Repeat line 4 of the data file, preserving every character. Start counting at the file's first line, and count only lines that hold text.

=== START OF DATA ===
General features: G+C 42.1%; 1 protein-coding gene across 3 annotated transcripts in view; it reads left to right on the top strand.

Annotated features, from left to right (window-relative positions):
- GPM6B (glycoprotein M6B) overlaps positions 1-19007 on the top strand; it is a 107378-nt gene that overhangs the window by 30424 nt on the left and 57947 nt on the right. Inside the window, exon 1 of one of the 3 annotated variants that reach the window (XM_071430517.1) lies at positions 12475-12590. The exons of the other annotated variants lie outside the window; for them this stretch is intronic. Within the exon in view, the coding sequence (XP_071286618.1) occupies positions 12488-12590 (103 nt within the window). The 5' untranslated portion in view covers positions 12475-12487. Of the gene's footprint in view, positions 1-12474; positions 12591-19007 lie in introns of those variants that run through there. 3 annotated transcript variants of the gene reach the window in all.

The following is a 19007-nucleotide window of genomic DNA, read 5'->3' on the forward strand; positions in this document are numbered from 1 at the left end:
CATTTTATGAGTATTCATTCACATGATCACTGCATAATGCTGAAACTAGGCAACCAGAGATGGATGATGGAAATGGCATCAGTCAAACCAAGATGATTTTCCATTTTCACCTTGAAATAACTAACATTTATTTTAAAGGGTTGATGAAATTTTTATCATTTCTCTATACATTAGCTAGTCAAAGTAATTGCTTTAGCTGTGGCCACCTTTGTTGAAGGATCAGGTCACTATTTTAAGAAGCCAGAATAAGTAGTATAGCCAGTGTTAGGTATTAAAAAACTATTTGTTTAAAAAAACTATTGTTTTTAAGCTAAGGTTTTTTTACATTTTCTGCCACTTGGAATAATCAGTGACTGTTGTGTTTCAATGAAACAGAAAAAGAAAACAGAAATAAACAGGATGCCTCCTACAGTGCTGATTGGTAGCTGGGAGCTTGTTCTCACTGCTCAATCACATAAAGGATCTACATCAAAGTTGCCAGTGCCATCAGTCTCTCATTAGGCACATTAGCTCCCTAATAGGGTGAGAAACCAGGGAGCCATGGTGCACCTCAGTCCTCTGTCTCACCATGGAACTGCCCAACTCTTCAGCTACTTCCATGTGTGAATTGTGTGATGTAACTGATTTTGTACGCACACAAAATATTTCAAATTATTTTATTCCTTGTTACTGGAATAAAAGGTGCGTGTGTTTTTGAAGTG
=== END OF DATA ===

The following is a 19007-nucleotide window of genomic DNA, read 5'->3' on the forward strand; positions in this document are numbered from 1 at the left end: